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Billboard Plates

Billboards within a certain distance of roads and highways in New Mexico are required to be licensed by the state. This requirement was set forth in the Laws of 1966, Chapter 65, also known as the Highway Beautification Act.  Since 1966, the licensing authority for this purpose has been the New Mexico State Highway Department (at times also called the N.M. State Highway Commission, and now called the N.M. Department of Transportation). Until sometime in the 1970s licensed billboards were issued motorcycle-size plates bearing the billboard license number, and either the Highway Commission’s name or the Highway Department’s acronym, NMSHD. These plates were usually affixed to the billboard support columns, and though they were discontinued in the 1970s, they can still be found on many older billboards.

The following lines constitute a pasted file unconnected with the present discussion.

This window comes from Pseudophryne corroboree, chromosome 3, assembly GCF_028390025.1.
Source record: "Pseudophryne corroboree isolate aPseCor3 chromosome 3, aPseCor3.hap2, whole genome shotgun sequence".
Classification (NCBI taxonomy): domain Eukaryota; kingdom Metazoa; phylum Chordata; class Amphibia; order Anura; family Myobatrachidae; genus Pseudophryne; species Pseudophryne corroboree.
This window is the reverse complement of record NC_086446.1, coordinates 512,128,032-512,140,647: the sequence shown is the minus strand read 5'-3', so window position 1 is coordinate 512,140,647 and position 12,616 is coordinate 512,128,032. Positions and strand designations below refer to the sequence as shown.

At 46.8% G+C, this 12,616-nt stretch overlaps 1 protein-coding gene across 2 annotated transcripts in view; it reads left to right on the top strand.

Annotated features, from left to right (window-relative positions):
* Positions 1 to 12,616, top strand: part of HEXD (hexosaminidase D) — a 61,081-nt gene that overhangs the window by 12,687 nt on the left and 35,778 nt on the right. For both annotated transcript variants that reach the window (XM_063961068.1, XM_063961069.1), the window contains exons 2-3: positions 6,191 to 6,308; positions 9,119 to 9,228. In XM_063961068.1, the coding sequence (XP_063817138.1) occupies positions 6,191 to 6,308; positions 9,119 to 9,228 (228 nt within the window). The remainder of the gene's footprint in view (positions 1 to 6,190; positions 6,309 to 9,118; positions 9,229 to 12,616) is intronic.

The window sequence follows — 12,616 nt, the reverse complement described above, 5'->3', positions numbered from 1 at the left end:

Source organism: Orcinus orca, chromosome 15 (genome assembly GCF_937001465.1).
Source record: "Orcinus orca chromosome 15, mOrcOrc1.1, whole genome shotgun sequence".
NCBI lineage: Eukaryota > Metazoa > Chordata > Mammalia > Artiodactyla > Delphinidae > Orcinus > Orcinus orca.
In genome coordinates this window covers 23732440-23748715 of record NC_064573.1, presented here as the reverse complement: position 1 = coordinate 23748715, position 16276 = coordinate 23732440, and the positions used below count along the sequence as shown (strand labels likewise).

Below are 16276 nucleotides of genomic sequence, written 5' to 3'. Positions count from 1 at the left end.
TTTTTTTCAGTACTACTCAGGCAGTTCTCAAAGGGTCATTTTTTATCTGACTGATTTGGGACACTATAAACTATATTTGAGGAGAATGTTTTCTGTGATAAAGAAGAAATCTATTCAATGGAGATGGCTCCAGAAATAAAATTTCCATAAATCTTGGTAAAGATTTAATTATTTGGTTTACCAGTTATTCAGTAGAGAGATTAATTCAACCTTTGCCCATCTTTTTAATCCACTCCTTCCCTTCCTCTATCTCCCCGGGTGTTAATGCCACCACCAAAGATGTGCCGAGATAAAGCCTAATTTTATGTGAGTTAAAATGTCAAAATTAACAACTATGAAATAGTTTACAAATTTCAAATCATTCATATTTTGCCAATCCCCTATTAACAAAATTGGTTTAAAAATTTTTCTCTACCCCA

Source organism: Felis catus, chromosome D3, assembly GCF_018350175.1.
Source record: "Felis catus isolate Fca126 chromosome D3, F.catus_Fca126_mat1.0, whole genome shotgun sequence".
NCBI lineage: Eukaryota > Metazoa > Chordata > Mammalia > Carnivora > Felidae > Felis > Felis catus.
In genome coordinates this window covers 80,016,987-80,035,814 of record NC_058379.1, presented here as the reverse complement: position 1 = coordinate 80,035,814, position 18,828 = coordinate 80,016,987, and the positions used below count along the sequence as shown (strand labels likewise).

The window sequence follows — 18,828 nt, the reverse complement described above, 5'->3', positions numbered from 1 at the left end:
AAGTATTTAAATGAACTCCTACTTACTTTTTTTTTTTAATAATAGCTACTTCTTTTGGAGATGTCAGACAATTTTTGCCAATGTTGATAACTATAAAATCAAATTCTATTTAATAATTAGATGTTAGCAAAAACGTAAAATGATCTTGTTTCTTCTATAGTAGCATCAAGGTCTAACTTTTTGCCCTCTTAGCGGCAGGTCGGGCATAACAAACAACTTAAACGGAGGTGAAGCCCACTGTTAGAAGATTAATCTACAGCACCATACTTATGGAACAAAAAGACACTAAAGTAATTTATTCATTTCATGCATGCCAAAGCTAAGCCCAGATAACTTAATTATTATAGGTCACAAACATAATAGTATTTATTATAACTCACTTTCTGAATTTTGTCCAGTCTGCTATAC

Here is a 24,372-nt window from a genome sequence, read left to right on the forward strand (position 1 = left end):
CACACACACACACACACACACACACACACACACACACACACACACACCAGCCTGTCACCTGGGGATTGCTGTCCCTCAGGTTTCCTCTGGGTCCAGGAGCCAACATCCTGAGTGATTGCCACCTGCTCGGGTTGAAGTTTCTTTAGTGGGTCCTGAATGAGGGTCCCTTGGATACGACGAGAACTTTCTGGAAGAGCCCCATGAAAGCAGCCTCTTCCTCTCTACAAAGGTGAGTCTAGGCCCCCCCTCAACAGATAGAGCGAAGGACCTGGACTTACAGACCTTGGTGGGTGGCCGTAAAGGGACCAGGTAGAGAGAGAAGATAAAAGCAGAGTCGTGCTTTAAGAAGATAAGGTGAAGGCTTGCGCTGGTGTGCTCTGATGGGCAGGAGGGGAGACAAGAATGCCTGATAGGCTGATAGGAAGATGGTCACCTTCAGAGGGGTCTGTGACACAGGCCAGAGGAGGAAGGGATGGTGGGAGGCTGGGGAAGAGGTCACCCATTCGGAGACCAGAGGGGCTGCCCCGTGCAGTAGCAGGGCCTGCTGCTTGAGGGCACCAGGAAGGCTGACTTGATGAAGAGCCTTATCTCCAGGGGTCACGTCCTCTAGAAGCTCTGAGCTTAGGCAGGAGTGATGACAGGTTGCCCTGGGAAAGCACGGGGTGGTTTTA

The bottom plate in the group shown here is of the style in use at the time they were discontinued, more legible examples of which are shown to its left and right.

While the vast majority of the red-on-yellow series of billboard plates are embossed, a very few are know to exist as silk screened flat plates made of plastic. Courtesy Mark Gutierrez.
Though not dated, this permit is in the colors and style of 1971 non-passenger plates, making it reasonable to infer that it was issued in about that year.



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